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  • Writer's pictureJane Lenz

My Favorite Pieces Written for Viola

I’m so excited to share some of my favorite pieces in the viola repertoire, from J.S. Bach to Kenji Bunch! Though I’ve only scratched the surface of knowing all the beautiful music that has been written for viola over the years (case in point is the The American Viola Society’s Underrepresented Composers Database which contains a plethora of pieces that should be explored), I’ve selected some of the most memorable pieces from my life which have brought me joy and into new musical experiences. My favorites span musical eras all the way from the Baroque (J.S. Bach’s Brandenburg Concerto No. 6) and Romantic (Johannes Brahms’ Sonata No. 1) to twentieth century composer Paul Hindemith’s Sonata Op. 11 No. 4 and living composer Kenji Bunch’s The 3 G’s. I hope these pieces inspire you and give you a glimpse into the musical gems that are contained in viola repertory!


Paul Hindemith's Sonata Op. 11 No. 4

The first of my selections to share is a piece by Paul Hindemith (1895-1963). He is one of the “champions” of the repertoire, providing numerous viola sonatas and one of the most popular viola concertos, Der Schwanendreher. His Sonata Op. 11 No. 4, known as the most Romatic-esque of the his sonatas, is both beautiful and transformative as it moves from theme to variations to an exhilarating ending. Marina Thibeault’s recording of the first movement is simply lovely:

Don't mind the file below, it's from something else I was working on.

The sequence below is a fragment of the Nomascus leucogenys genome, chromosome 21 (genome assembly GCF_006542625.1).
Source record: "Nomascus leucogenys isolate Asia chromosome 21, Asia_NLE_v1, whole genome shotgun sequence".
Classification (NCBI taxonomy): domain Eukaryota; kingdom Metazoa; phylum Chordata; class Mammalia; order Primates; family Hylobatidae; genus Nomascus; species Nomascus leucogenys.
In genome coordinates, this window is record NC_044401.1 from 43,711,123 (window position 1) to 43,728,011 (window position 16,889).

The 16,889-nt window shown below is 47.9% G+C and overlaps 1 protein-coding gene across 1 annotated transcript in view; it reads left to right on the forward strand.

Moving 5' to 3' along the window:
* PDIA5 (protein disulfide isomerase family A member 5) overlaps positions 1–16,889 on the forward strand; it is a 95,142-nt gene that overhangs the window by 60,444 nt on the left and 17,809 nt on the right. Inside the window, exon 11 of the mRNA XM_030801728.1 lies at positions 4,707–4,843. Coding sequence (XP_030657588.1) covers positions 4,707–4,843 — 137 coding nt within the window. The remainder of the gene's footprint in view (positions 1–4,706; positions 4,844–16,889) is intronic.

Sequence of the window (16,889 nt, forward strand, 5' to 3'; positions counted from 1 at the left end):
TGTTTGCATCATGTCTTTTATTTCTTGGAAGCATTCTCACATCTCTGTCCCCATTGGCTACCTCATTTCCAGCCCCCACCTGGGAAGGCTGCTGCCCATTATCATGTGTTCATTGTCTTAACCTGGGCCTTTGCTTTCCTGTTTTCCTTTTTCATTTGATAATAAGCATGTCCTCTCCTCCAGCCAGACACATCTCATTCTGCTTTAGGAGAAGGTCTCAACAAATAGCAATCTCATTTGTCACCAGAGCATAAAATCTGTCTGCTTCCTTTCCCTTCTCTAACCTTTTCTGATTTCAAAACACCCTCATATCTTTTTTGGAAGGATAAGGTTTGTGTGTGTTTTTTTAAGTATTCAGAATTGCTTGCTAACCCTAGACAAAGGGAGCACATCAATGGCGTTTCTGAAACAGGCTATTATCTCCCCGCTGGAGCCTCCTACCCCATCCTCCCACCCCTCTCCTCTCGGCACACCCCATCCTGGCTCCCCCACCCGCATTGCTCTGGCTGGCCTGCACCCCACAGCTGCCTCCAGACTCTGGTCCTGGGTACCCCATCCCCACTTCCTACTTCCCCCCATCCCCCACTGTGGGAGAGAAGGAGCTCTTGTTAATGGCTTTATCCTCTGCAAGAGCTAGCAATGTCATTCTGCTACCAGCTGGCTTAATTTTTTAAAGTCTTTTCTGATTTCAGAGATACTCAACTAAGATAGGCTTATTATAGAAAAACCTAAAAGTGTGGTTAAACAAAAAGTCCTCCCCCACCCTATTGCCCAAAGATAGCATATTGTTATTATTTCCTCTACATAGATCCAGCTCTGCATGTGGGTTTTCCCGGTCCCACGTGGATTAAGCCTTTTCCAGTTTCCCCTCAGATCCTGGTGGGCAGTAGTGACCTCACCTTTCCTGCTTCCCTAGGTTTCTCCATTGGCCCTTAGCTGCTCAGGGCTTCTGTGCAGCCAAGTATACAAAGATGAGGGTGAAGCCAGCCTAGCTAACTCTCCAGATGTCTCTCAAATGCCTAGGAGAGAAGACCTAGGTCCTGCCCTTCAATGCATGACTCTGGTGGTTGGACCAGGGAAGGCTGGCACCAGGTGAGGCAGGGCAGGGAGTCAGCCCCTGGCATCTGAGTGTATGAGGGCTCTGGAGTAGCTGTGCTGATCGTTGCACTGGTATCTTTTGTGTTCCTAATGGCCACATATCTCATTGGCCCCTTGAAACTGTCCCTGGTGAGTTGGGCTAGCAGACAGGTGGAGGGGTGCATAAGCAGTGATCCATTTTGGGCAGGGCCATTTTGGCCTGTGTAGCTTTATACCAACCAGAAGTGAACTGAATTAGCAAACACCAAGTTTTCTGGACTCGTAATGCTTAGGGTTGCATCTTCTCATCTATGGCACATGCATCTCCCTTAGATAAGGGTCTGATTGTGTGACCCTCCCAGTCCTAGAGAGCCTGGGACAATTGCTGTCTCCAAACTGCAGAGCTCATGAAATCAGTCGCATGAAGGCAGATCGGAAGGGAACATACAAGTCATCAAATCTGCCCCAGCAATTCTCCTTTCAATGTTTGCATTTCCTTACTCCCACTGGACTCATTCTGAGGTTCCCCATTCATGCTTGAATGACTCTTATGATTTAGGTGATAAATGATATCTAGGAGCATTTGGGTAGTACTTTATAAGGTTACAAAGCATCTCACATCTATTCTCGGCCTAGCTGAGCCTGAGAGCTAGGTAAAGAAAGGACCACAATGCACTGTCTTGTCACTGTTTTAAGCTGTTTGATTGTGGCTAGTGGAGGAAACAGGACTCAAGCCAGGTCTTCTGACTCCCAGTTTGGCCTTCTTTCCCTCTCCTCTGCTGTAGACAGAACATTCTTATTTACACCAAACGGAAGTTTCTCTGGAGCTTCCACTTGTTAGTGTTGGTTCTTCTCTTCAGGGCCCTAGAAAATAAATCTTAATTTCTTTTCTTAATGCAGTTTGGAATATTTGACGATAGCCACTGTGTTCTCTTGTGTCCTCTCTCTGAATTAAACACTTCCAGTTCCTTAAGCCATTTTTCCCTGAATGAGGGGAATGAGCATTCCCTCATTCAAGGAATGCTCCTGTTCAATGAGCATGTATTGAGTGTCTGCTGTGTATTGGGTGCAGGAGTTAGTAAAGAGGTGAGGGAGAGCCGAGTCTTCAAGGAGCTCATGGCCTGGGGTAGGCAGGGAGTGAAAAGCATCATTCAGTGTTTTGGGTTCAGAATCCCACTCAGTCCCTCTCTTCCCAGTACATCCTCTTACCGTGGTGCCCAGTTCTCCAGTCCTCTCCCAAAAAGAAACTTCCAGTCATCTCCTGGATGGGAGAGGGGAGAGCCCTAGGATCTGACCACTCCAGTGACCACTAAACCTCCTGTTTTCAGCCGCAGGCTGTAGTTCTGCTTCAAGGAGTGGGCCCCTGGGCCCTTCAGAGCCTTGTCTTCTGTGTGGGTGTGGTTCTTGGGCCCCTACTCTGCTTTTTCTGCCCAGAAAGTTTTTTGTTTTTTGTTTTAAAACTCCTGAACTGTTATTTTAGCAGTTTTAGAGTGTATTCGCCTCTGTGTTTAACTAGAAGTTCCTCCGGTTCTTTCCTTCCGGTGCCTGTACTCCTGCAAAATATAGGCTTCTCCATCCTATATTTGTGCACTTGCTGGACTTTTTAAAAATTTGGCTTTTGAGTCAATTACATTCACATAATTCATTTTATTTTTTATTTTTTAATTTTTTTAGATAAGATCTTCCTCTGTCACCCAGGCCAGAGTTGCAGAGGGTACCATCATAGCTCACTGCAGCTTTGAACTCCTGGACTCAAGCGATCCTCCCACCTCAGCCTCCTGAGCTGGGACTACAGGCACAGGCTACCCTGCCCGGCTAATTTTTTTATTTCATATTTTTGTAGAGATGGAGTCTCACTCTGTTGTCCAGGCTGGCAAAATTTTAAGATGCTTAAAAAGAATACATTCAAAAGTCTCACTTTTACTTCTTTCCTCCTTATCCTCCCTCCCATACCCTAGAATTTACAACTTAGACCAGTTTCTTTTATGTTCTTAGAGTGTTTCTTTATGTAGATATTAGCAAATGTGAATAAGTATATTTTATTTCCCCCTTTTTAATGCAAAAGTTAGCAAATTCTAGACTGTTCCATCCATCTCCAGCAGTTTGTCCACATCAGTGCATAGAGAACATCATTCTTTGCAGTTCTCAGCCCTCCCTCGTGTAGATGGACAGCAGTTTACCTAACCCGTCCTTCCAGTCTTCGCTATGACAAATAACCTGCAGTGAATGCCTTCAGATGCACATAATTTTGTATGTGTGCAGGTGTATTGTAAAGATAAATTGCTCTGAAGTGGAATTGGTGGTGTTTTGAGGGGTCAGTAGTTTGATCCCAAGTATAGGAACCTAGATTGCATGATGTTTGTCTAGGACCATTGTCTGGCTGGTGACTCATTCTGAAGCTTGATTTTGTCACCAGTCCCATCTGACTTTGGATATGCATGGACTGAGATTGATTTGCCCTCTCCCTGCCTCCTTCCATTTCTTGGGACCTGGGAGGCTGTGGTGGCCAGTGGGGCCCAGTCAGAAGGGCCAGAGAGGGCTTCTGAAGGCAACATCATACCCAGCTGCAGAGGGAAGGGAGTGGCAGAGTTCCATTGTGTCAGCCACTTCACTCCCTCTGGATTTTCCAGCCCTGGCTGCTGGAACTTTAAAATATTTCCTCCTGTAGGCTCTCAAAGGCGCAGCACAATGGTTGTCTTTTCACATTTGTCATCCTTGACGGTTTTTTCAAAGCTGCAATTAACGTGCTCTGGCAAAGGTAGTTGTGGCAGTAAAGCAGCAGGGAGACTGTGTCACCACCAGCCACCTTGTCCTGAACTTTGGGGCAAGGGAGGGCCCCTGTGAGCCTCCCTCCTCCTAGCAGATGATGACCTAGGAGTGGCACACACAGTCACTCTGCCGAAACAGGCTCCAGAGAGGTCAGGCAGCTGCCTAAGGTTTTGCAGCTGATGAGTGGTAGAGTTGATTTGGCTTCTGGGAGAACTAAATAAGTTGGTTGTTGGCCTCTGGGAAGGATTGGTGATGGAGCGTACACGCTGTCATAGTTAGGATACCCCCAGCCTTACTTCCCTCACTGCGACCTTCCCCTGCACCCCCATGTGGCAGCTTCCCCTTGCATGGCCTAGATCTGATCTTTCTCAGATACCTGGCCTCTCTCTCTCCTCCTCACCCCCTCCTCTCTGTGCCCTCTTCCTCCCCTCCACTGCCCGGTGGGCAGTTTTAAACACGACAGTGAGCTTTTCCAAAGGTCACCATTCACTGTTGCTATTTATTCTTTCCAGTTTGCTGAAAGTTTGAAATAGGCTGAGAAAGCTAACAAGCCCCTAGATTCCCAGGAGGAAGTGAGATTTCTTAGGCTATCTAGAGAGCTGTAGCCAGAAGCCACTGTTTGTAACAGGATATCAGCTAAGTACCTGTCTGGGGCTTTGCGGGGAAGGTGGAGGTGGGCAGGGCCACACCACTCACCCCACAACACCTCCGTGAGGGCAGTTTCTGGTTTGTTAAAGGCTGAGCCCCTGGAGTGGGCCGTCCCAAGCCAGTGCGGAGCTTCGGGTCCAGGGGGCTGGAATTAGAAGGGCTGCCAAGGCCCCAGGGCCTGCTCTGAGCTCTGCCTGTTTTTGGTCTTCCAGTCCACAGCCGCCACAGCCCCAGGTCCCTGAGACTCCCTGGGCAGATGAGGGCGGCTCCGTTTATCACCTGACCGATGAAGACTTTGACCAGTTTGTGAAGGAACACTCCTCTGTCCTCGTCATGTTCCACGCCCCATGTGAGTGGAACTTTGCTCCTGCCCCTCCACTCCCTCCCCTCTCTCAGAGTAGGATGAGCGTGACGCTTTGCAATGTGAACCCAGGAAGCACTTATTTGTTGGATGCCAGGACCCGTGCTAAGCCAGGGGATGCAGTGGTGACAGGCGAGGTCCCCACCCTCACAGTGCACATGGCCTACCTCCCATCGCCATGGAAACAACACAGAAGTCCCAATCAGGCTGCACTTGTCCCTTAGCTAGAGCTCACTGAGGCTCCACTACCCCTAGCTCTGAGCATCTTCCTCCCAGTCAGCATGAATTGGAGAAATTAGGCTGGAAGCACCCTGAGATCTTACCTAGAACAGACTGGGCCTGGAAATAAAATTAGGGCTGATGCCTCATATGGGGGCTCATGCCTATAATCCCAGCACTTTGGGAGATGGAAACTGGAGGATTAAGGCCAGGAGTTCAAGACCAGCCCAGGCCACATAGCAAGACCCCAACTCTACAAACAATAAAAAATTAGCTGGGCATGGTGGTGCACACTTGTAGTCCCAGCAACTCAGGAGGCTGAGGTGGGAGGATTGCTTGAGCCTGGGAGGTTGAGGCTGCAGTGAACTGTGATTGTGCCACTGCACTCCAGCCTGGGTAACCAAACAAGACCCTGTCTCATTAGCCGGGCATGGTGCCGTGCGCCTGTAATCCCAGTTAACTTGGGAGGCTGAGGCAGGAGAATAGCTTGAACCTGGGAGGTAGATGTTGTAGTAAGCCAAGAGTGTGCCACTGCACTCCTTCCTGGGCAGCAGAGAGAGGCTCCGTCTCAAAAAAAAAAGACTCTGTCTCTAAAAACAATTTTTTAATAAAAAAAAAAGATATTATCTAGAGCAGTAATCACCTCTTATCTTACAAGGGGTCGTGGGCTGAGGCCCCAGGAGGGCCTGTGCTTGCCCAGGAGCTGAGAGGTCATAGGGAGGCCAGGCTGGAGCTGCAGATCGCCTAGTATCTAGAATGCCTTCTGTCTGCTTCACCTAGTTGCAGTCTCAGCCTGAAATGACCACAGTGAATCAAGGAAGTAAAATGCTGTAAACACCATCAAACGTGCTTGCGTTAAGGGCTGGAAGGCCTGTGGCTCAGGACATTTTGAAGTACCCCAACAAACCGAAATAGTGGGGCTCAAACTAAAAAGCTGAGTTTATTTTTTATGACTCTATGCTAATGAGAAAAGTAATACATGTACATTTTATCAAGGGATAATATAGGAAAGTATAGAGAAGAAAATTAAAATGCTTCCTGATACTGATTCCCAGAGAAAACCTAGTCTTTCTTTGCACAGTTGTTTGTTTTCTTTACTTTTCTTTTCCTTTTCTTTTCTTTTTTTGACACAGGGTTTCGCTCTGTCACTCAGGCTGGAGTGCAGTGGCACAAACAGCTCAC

Kenji Bunch’s The 3 G’s

I’ve always enjoyed Kenji Bunch’s The 3 G’s and hear it often. It puts me into a trance as I groove and jive with the rhythms. The title comes from the scordatura of two strings to G (so, three strings at G, hence The 3 G’s). Kenji Bunch is a composer and viola double force and the brilliant Hsin-Yun Huang has a rendition of The 3 G’s I wish to share:


J.S. Bach’s Brandenburg Concerto No. 6

Next is a piece to which I’ll always come back and listen: J.S. Bach’s Brandenburg Concerto No. 6 - and who better to play it than artists of the Netherlands Bach Society! Unlike the other Brandenburg Concerti, Concerto No. 6 features two violists as the top voices in the ensemble and no violins. The violas are joined by two viola da gambas, a cello, double bass, and harpsichord. Any piece featuring so much viola is bound to be a favorite, and none of the three movements of this concerto disappoint:


Johannes Brahms’ Viola Sonata No. 1

Johannes Brahms’ Viola Sonata No. 1 is both rich and lush. Both violist and pianist are put to the hard job of communicating Brahms’ music while technical demands can easily steal the attention. Though originally written as clarinet sonatas, Brahms transcribed both Sonata No. 1 and No. 2 for viola and they fit well into the depth and range of the instrument. Molly Carr, the newly appointed violist of the Juilliard String Quartet, along with duo partner Anna Petrova have a beautiful recording here:


As you can hear, the viola is such an amazing instrument. Come study it with me at StringTime Summer Camp!


With joy,

Jane Lenz

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